As comic-book and pop-culture conventions have swelled to superheroic dimensions, so too have conversations about genre fiction and fandom. Whose stories get told, who tells them, and how we identify with them are long-overdue questions that are finally being asked and answered in public ways—and this past weekend in New York, the Seventh Annual Black Comic Book Festival celebrated those questions, and interrogated the answers. The annual event, hosted by the Schomburg Center for Research in Black Culture, featured two days of panels, screenings, and book signings, as well as the wall-to-wall cosplay that's become a staple at any fan convention. For photographer Dee Williams, it was an event too perfect not to shoot. "The main purpose of my work is to highlight and tell the stories of marginalized groups, specifically those of the African diaspora," she says. "So photographing the Festival aligned perfectly with my personal photography goals."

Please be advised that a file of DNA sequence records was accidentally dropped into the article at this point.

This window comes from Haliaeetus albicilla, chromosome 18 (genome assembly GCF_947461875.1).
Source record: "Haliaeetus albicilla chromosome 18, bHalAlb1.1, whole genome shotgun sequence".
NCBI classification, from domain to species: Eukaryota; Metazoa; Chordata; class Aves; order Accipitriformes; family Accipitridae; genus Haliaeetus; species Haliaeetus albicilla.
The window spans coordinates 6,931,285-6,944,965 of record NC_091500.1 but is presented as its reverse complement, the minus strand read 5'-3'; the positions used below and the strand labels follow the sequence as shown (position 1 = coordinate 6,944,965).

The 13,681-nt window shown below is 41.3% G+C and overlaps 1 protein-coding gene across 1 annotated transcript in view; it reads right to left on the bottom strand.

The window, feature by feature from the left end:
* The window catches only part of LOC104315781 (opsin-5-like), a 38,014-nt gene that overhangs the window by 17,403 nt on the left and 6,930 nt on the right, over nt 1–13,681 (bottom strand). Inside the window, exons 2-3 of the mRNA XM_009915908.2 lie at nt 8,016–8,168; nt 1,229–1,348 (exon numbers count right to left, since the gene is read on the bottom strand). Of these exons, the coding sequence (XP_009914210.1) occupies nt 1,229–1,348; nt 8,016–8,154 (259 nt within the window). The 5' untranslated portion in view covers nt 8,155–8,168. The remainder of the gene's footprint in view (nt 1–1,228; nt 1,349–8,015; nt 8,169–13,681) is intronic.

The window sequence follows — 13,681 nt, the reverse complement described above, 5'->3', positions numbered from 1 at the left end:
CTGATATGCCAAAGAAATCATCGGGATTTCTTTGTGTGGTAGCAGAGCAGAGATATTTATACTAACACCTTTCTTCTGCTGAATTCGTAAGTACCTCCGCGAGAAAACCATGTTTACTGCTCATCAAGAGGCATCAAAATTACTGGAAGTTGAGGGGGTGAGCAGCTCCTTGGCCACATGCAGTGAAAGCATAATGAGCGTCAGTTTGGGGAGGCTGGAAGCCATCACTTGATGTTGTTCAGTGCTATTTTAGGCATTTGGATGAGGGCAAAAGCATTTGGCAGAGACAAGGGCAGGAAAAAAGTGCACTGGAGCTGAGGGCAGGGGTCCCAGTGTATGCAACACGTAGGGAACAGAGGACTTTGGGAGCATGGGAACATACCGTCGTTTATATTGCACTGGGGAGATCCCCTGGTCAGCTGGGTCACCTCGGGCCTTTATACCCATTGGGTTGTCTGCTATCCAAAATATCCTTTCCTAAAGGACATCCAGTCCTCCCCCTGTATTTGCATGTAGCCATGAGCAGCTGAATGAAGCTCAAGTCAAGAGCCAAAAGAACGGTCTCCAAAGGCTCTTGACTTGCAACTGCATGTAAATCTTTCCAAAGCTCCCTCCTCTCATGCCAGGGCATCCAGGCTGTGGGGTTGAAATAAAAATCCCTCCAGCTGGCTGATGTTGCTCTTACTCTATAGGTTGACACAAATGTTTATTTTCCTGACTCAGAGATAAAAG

The Brooklyn-based Williams kept her setup simple when shooting attendees outside the event—a Sony A7 and a Canon 5D Mark III, both with prime lenses—and her curiosity undisguised. "I'm not embarrassed at all to say I had absolutely no clue what some people were dressed as," she says, "but everyone was so kind, and I didn't feel any negativity toward my lack of knowledge." (She got into comics and anime a couple of years ago, but points to her younger brother as the real expert.)
And while the cosplay stretched across cultures—attendees came styled as Sailor Moon, Kayako Saeki from The Grudge , Coming to America 's Prince Akeem, and all manner of superheros—Williams says that there was no mistaking how more inclusive storytelling has changed the feeling among fans. "A lot of people didn't grow up seeing too many comic book characters or superheroes that weren't white," she says. "The young kids got to see Black Panther and Spider-Man: Into the Spider-Verse in the same year! That is remarkable representation for Black and Latino kids."
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